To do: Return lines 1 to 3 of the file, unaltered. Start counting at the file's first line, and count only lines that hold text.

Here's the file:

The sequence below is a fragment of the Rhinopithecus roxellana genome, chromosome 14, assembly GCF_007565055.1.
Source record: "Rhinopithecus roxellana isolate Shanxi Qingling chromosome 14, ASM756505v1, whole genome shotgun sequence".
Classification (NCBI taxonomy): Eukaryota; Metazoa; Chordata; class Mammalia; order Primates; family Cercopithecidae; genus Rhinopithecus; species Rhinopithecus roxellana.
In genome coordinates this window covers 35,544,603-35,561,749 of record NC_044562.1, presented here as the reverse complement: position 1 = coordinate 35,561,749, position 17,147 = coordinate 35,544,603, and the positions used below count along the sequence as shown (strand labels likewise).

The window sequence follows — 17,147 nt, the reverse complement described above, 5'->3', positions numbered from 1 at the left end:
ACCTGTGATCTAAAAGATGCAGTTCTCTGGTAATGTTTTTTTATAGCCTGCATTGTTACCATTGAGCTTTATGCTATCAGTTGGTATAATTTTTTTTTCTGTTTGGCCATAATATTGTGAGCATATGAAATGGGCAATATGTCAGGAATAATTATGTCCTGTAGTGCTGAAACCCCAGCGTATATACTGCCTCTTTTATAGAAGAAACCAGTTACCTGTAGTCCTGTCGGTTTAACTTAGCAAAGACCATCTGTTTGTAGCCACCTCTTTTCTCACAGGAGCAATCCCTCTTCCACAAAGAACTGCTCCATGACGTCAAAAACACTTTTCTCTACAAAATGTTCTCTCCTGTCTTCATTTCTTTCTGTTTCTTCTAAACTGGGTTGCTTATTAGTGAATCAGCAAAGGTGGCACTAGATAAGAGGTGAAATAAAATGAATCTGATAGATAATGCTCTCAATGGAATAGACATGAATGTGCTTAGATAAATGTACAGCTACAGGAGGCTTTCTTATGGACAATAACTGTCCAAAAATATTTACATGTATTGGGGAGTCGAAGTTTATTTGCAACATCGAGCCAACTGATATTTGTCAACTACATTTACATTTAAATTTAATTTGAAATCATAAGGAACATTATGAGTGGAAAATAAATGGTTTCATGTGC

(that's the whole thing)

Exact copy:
The sequence below is a fragment of the Rhinopithecus roxellana genome, chromosome 14, assembly GCF_007565055.1.
Source record: "Rhinopithecus roxellana isolate Shanxi Qingling chromosome 14, ASM756505v1, whole genome shotgun sequence".
Classification (NCBI taxonomy): Eukaryota; Metazoa; Chordata; class Mammalia; order Primates; family Cercopithecidae; genus Rhinopithecus; species Rhinopithecus roxellana.